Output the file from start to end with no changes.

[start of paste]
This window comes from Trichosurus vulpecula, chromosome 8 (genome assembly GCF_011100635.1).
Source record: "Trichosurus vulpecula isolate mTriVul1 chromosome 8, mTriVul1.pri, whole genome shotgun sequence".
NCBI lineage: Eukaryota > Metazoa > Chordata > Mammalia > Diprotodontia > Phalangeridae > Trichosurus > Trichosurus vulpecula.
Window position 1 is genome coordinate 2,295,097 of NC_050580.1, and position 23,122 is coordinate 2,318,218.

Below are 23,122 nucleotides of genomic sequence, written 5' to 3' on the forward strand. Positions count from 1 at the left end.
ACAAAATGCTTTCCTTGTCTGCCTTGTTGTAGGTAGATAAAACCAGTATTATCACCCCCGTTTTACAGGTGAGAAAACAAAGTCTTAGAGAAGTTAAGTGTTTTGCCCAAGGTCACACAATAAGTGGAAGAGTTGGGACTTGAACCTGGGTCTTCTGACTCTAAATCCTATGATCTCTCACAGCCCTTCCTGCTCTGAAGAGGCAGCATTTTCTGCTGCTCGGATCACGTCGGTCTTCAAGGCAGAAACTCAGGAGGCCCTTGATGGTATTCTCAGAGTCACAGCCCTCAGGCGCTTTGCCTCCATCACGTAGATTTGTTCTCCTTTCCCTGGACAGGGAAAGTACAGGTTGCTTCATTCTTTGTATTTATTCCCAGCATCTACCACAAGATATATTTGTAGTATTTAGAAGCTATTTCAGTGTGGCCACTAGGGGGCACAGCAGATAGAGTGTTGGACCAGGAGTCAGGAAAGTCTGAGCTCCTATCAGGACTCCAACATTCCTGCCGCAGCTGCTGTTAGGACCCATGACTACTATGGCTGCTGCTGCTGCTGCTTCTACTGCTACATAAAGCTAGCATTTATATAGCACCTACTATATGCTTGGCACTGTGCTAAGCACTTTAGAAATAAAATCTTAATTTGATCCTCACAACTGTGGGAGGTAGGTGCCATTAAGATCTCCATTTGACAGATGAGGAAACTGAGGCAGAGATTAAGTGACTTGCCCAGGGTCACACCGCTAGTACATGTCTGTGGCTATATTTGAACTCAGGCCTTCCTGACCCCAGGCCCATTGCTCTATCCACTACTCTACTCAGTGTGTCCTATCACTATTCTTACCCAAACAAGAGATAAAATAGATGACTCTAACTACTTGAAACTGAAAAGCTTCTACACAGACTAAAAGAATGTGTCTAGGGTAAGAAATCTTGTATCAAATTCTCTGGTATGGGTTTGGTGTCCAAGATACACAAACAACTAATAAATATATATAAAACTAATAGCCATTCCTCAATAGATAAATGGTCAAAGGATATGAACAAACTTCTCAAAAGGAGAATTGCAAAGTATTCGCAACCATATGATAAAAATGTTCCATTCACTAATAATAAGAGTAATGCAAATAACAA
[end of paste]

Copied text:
This window comes from Trichosurus vulpecula, chromosome 8 (genome assembly GCF_011100635.1).
Source record: "Trichosurus vulpecula isolate mTriVul1 chromosome 8, mTriVul1.pri, whole genome shotgun sequence".
NCBI lineage: Eukaryota > Metazoa > Chordata > Mammalia > Diprotodontia > Phalangeridae > Trichosurus > Trichosurus vulpecula.
Window position 1 is genome coordinate 2,295,097 of NC_050580.1, and position 23,122 is coordinate 2,318,218.

Below are 23,122 nucleotides of genomic sequence, written 5' to 3' on the forward strand. Positions count from 1 at the left end.
ACAAAATGCTTTCCTTGTCTGCCTTGTTGTAGGTAGATAAAACCAGTATTATCACCCCCGTTTTACAGGTGAGAAAACAAAGTCTTAGAGAAGTTAAGTGTTTTGCCCAAGGTCACACAATAAGTGGAAGAGTTGGGACTTGAACCTGGGTCTTCTGACTCTAAATCCTATGATCTCTCACAGCCCTTCCTGCTCTGAAGAGGCAGCATTTTCTGCTGCTCGGATCACGTCGGTCTTCAAGGCAGAAACTCAGGAGGCCCTTGATGGTATTCTCAGAGTCACAGCCCTCAGGCGCTTTGCCTCCATCACGTAGATTTGTTCTCCTTTCCCTGGACAGGGAAAGTACAGGTTGCTTCATTCTTTGTATTTATTCCCAGCATCTACCACAAGATATATTTGTAGTATTTAGAAGCTATTTCAGTGTGGCCACTAGGGGGCACAGCAGATAGAGTGTTGGACCAGGAGTCAGGAAAGTCTGAGCTCCTATCAGGACTCCAACATTCCTGCCGCAGCTGCTGTTAGGACCCATGACTACTATGGCTGCTGCTGCTGCTGCTTCTACTGCTACATAAAGCTAGCATTTATATAGCACCTACTATATGCTTGGCACTGTGCTAAGCACTTTAGAAATAAAATCTTAATTTGATCCTCACAACTGTGGGAGGTAGGTGCCATTAAGATCTCCATTTGACAGATGAGGAAACTGAGGCAGAGATTAAGTGACTTGCCCAGGGTCACACCGCTAGTACATGTCTGTGGCTATATTTGAACTCAGGCCTTCCTGACCCCAGGCCCATTGCTCTATCCACTACTCTACTCAGTGTGTCCTATCACTATTCTTACCCAAACAAGAGATAAAATAGATGACTCTAACTACTTGAAACTGAAAAGCTTCTACACAGACTAAAAGAATGTGTCTAGGGTAAGAAATCTTGTATCAAATTCTCTGGTATGGGTTTGGTGTCCAAGATACACAAACAACTAATAAATATATATAAAACTAATAGCCATTCCTCAATAGATAAATGGTCAAAGGATATGAACAAACTTCTCAAAAGGAGAATTGCAAAGTATTCGCAACCATATGATAAAAATGTTCCATTCACTAATAATAAGAGTAATGCAAATAACAA